5 Lessons on Health and Longevity from Queen Elizabeth II

After dedicating 70+ years of her life to the service of the United Kingdom, Queen Elizabeth II passed away peacefully at the age of 96.

Although the Queen had a few moments of ill health recently, overall her Majesty was in remarkably good health for a 96-year-old. She still continued to perform her royal duties up until just a few days before her passing.

Below are just a few of the lessons we can learn from Queen Elizabeth II for a life of health and longevity.

1. Never stop learning and keep your brain active

One of the many exceptional things about Queen Elizabeth was that she worked up until a few days before her passing at the ripe age of 96. That’s over 30 years longer than the average working person, who retires in their mid-60s.

Before she got stuck into her official work, the Queen read newspapers each morning over breakfast to keep on top of the latest news and political activities. She had a penchant for learning and embracing new experiences.

Keeping your brain active, through work or learning new things, is essential at every stage of life, but research shows that geriatrics who keep learning new things and do new activities are happier and have a more positive attitude. All this adds to a longer life.

2. Develop your sense of purpose

Queen Elizabeth lived a life of service, to and for her country. It gave her meaning and purpose, bringing her happiness and may even have been a contributing factor in her longevity. 

A recent study suggests that if you feel you have a purpose in life, you’re more likely to feel both physically and mentally well on a daily basis, ultimately leading to a longer life.

The authors of the study defined purpose as “a self-organising life aim that stimulates goals, promotes healthy behaviours, and gives meaning to life.”

Whether your ‘purpose’ is as ambitious as wanting to take on climate change, or as noble as wanting to care for others, when living life with intention, you may actually live longer as a result.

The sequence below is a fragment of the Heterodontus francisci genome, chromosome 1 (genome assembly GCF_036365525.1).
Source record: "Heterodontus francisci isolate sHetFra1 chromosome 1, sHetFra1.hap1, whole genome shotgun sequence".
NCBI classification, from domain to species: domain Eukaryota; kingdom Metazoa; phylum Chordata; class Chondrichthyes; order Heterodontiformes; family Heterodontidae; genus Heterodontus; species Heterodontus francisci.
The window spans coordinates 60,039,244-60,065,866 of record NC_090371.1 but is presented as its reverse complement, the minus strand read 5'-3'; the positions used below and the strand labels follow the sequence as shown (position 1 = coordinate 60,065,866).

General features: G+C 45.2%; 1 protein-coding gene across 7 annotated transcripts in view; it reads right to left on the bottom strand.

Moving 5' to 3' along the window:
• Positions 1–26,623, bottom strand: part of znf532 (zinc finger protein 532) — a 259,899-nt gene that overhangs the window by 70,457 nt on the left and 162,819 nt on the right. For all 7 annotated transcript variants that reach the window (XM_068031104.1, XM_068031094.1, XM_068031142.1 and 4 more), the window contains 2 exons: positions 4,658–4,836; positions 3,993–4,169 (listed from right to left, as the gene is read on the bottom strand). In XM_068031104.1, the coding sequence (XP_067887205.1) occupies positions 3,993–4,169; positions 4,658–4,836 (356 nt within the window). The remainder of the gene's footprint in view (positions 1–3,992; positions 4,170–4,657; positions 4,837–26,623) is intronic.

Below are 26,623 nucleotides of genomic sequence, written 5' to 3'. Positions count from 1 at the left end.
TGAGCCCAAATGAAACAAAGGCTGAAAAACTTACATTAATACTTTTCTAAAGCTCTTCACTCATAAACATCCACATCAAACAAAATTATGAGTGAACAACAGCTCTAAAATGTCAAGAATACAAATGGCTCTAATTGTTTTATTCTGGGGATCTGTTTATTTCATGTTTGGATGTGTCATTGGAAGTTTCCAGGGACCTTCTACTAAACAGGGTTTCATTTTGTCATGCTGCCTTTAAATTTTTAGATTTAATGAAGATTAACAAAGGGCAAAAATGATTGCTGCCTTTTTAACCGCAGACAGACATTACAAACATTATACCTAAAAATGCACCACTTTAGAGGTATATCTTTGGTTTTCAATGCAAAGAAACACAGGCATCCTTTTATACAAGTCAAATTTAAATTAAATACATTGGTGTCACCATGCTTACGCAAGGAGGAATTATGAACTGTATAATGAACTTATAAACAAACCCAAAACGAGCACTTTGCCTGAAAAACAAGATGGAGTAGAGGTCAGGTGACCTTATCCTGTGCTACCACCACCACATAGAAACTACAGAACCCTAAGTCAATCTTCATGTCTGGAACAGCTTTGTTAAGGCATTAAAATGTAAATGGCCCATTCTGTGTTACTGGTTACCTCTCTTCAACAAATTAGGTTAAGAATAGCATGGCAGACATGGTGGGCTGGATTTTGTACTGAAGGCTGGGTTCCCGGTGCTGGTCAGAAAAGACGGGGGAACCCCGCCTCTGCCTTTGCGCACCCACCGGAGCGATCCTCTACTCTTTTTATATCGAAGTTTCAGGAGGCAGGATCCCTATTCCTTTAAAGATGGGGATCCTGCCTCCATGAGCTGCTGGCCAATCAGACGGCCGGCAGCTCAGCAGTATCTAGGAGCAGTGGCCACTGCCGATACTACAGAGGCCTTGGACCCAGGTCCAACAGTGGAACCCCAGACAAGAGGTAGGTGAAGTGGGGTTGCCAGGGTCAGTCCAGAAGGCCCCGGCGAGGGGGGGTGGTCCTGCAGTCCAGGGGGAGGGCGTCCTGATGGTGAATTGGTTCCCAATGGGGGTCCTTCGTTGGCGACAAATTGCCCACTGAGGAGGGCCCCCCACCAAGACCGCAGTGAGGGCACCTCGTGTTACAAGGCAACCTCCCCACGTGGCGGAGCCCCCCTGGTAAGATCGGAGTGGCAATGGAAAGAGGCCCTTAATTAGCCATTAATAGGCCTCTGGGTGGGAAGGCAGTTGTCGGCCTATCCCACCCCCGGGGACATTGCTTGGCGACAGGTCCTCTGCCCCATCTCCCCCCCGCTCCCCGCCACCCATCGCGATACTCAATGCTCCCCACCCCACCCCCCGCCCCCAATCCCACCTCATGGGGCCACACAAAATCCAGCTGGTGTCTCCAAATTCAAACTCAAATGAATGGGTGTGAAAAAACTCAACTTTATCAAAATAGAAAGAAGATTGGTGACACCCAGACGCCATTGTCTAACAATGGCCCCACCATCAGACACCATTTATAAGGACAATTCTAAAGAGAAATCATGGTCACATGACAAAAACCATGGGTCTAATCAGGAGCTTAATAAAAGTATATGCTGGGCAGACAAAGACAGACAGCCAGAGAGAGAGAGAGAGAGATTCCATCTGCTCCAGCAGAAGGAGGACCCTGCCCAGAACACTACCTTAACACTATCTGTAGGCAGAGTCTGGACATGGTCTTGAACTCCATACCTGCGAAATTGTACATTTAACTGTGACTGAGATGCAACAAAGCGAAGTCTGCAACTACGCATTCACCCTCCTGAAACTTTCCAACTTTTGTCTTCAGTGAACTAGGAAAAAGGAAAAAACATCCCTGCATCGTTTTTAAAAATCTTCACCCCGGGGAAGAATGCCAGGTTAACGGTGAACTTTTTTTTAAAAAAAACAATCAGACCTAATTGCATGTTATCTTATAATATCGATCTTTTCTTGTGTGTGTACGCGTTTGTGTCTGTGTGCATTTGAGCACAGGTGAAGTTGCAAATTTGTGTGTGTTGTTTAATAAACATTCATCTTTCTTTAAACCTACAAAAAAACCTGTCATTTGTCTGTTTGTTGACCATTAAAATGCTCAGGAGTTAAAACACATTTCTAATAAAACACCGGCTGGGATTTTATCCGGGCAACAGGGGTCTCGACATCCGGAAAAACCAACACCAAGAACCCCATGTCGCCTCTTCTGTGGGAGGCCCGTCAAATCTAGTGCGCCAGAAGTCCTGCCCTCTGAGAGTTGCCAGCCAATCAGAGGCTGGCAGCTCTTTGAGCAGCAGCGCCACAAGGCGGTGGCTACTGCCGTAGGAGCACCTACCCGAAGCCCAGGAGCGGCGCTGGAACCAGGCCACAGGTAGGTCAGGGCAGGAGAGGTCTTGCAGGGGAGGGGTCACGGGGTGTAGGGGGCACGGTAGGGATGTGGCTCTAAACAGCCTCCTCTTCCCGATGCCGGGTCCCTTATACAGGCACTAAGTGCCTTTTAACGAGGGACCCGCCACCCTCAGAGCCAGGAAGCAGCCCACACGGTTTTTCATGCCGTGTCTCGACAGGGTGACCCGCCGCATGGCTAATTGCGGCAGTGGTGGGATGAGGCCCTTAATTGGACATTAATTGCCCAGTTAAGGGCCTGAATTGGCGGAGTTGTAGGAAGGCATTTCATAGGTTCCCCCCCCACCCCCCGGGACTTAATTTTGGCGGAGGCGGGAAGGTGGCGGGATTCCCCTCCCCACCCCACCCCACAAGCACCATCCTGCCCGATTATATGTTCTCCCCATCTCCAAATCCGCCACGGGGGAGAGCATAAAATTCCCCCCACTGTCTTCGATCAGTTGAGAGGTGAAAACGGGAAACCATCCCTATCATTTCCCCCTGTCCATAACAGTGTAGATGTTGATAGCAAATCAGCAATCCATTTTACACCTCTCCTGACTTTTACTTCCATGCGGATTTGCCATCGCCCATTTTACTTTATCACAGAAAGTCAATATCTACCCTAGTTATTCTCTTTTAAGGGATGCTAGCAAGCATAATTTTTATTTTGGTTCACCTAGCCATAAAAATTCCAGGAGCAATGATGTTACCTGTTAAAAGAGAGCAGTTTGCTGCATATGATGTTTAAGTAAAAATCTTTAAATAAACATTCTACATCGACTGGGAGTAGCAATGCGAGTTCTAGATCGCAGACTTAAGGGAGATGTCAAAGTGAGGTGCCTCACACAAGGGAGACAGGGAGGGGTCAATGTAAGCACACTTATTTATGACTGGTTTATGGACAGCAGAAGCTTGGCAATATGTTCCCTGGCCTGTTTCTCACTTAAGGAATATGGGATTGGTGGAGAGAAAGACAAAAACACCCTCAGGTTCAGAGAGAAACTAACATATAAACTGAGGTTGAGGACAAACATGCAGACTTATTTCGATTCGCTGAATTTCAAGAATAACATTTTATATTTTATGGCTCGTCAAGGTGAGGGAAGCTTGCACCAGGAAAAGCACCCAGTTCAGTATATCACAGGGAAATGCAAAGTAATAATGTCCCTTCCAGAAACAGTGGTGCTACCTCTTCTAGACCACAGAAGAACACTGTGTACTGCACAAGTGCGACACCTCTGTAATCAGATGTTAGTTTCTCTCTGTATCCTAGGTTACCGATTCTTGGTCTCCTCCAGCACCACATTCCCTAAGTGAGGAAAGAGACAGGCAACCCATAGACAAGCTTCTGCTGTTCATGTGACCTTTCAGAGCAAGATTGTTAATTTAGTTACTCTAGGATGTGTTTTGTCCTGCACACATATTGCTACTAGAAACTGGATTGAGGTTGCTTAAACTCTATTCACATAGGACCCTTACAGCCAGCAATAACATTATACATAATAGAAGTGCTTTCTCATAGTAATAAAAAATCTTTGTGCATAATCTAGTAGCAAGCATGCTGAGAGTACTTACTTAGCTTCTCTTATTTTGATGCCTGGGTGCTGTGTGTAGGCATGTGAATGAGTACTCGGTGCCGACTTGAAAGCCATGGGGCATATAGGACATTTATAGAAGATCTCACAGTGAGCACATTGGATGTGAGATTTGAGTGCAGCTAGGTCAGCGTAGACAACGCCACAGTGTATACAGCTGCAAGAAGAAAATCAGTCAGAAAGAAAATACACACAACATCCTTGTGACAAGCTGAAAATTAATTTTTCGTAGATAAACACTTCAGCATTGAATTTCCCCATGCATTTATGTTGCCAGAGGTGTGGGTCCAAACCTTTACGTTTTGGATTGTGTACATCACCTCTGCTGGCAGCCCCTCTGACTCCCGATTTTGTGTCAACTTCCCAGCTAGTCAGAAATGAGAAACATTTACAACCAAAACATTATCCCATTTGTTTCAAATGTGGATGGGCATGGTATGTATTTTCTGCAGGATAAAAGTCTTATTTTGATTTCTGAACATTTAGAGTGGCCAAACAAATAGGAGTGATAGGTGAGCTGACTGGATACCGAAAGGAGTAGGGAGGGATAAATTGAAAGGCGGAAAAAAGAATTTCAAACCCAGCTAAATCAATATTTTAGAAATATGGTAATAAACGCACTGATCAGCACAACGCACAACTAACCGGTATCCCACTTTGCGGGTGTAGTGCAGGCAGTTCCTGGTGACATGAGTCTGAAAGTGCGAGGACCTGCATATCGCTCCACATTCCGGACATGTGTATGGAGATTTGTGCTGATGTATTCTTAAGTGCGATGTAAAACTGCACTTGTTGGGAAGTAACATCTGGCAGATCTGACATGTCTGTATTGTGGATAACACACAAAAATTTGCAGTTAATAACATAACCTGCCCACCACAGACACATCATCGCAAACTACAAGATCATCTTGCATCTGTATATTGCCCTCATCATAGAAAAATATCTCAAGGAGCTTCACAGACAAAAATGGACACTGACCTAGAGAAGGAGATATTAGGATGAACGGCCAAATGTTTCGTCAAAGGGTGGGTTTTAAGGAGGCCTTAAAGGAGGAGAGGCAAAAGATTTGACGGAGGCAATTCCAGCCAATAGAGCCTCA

3. Prioritise sleep

Getting enough sleep is essential for helping a person maintain optimal health and well-being. When it comes to their health, sleep is as vital as regular exercise and eating a balanced diet.

Reportedly, the Queen retired at 11pm every night before waking up at 7.30am – clocking in a healthy eight and a half hours sleep. 

It’s also said that she was fond of reading before she retired, a proven way to improve sleep quality and reduce stress.

4. Move daily and choose exercise you enjoy

Regular physical activity is one of the most important things you can do for your health. Being physically active can improve your brain health, help manage weight, reduce the risk of disease, strengthen bones and muscles, and improve your ability to do everyday activities.

Although Elizabeth II didn’t follow a strict exercise regime, physical activity did factor into her day-to-day up until she was physically unable at the age of 95.

She stuck to the activities she enjoyed most: afternoon strolls with her corgis and horseback riding. It is said that both these activities gave her great pleasure and invaluable “alone time”, giving her a moments rest from the demands of the crown.

The health benefits were simply an added bonus.

5. Enjoy treats in moderation

According to a former royal chef at Buckingham Palace, the Queen ate four small meals a day (breakfast, lunch, afternoon tea and dinner), favouring simple dishes such as grilled meat or fish with vegetables.

That’s not to say the Queen didn’t indulge on occasion. She is said to  have been partial to a gin and had a real sweet tooth, with shortbread, jam sandwiches and chocolate being amongst her favourite treats.

Providing you enjoy treats in moderation, there is no reason why they cannot form part of a balanced and healthy diet.

Coach Joseph Webb.

‘The number one rated Personal Trainer In Henley and Oxfordshire’

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